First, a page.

AbstractThis thesis involves the application of different amphiphilic copolymers as self-assembling nanoparticulate drug delivery systems such as micelles and polymersomes. The first chapter starts with the introduction to nanoparticulate drug delivery systems and the significance of liposomes to nanoparticulate drug delivery research. It describes the advantages of polymeric systems as future contenders in the preparation of nanoparticles. Later, different types of self-assembling copolymers and the methods of preparation of different nanoparticles are discussed. The chapter concludes with the recent applications of polymeric micelles and polymersomes in several areas of drug delivery and diagnostics.
The second chapter presents the comparison of liposomes made from egg phosphatidylcholine, cholesterol and PEG conjugates (Mn 500 and Mn 2000) with polymersomes made from random copolymers having the same composition to that of the liposomes. The polymersomes were neutral in charge due to the absence of zwitterionic choline head groups as compared to liposomes. They were found to be smaller in size than liposomes when prepared by the reverse phase evaporation method. The comparison of polymersomes to liposomes revealed enhanced cellular uptake and good stability upon storage for the polymersome preparations.
The third chapter of this research thesis focuses on the application of polymeric micelles for triggered drug delivery combined with real time monitoring of drug release using FRET. The micelles were prepared from amphiphilic random copolymers comprising of a decyl chain group and PEG (Mn 500) and encapsulated a FRET pair of bodipy and spiropyran compounds. The spiropyran moiety is capable of ring transformation to its merocyanine counterpart upon triggering by UV light. This transformation leads to the release of some of the micellar contents to the surrounding media while concomitantly displaying a molecular communication with the bodipy moiety remaining within the micelle. The in-vitro release of merocyanine and FRET efficiency between bodipy and 5 merocyanine in HeLa cells was confirmed. Validation of real time quantification of spiropyran conjugated API release through bodipy fluorescence was also demonstrated.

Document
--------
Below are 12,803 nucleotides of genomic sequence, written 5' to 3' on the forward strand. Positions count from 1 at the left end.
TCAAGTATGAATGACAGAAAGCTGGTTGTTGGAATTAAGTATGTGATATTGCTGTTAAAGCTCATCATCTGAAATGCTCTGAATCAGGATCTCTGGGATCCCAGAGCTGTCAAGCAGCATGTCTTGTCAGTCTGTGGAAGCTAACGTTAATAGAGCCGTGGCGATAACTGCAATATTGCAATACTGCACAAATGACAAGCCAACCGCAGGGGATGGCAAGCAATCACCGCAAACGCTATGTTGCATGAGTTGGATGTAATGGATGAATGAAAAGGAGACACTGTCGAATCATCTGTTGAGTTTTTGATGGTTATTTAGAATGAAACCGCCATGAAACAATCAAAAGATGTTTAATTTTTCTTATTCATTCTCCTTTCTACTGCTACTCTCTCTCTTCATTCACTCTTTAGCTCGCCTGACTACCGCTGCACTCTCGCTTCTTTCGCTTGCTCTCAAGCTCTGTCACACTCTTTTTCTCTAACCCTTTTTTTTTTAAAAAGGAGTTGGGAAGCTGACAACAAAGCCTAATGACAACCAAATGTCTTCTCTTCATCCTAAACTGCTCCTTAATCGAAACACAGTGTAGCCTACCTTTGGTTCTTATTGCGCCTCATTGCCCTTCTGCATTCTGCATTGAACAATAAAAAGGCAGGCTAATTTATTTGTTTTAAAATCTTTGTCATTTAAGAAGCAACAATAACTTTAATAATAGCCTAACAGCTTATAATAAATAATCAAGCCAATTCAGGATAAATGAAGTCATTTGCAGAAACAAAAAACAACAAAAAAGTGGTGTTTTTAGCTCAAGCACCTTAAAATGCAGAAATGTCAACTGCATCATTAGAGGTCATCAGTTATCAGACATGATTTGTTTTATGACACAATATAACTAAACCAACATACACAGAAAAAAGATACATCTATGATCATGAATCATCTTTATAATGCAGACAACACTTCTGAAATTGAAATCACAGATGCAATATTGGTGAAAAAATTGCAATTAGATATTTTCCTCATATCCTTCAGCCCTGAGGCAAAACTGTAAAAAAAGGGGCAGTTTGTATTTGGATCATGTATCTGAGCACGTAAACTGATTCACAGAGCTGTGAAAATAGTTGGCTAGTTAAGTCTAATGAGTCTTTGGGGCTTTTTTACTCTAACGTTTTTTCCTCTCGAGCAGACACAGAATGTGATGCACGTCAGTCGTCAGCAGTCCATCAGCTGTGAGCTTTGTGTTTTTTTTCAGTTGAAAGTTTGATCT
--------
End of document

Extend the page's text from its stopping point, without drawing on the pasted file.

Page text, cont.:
Finally, the fourth chapter establishes the application of amphiphilic copolymer polymersomes for enhanced anticancer therapy. Three anticancer drugs namely, Dox, 5- FU and Leucovorin calcium were encapsulated into polymersomes and observed for invivo anti-tumour effects in pancreatic BxPC-3 ectopic xenograft mouse model after intratumoral and intravenous injections. Polymersomes encapsulated with the anticancer agents displayed an enhanced tumour reduction and less peripheral toxicity as compared to combination free drug solution at the same concentration. In conclusion, the work presented within this thesis highlights the important role of amphiphilic polymers within drug delivery.
|Date of Award||May 2018|
|Sponsors||Vice Chancellors Research Scholarship|
|Supervisor||John Callan (Supervisor), Bridgeen Callan (Supervisor) & Anthony Mc Hale (Supervisor)|
- Drug Delivery
- Combination Chemotherapy